Many scholars have argued that though the enfranchisement of women was laudable, not much changed after women got the vote: the suffrage coalition splintered, women’s voter turnout was low, and the progressive reforms promised by suffragists failed to materialize. This interpretation, however, does not fully account for the activities of aspiring African American women voters in the Jim Crow South at the time or more broadly across the U.S. in the decades since. This paper argues that southern Black women’s efforts to vote, successful and otherwise, transformed not only the mid-century Black freedom struggle but political parties, election procedures, and social movements on the right and the left.

More
March
Image entitled /2012/juniper/assets/section37/Seminar_2019-2020/masc_banner.jpg Modern American Society and Culture Seminar The Pacific Railroads and the Pacific Ocean: American Expansion, Asian Trade, and Terraqueous Mobility, 1869–1914 31 March 2020.Tuesday, 5:15PM - 7:30PM Sean Fraga, Princeton University Comment: David Armitage, Harvard University The transcontinental railroads reshaped the United States—its politics, economy, culture and ...

The transcontinental railroads reshaped the United States—its politics, economy, culture and environment. But as this talk argues, late-nineteenth-century Americans also saw these railroads in global terms, as commercial infrastructure that could link the United States with Asia and the Pacific World. This paper recovers the excitement many nineteenth-century white Americans felt about trade with Asia and shows how interest in Asian trade was woven into the transcontinental railroads from their very beginnings.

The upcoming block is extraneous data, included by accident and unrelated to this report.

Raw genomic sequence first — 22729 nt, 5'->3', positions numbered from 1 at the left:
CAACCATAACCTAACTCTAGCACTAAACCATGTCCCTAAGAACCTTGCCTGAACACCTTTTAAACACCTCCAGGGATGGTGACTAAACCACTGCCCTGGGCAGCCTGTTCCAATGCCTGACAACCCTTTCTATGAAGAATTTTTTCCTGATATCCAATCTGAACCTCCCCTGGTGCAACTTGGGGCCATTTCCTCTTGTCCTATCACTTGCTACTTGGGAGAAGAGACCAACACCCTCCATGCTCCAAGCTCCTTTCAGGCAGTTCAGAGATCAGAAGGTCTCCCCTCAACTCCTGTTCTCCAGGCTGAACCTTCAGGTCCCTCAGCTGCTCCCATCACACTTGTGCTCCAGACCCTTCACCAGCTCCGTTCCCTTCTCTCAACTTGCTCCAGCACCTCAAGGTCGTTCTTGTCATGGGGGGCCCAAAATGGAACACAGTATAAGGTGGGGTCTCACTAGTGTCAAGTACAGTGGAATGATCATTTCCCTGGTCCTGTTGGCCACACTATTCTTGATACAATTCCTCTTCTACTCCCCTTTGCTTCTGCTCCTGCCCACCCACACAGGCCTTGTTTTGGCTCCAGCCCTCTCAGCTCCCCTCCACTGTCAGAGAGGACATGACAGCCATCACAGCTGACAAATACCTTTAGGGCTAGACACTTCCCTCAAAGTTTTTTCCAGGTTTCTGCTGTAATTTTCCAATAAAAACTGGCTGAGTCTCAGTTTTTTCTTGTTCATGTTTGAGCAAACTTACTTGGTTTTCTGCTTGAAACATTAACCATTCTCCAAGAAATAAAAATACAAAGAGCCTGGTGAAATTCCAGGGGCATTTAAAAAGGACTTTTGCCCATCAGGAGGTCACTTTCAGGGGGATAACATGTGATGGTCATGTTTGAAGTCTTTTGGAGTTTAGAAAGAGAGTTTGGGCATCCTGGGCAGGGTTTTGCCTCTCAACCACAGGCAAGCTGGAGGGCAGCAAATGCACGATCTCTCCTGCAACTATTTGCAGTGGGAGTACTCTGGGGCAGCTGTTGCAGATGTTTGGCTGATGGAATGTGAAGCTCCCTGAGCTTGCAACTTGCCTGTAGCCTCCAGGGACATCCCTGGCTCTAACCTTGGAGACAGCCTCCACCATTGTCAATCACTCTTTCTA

More
April
Image entitled /2012/juniper/assets/section37/Seminar_2019-2020/masc_banner.jpg Modern American Society and Culture Seminar The Sidewalks of New York: Tin Pan Alley and the Birth of a Manhattan Mass Culture 28 April 2020.Tuesday, 5:15PM - 7:30PM Samuel Ehrlich Backer, Johns Hopkins University Comment: Jeff Melnick, University of Massachusetts Boston During late 19th century, the upstart firms of Tin Pan Alley developed a revolutionary approach to ...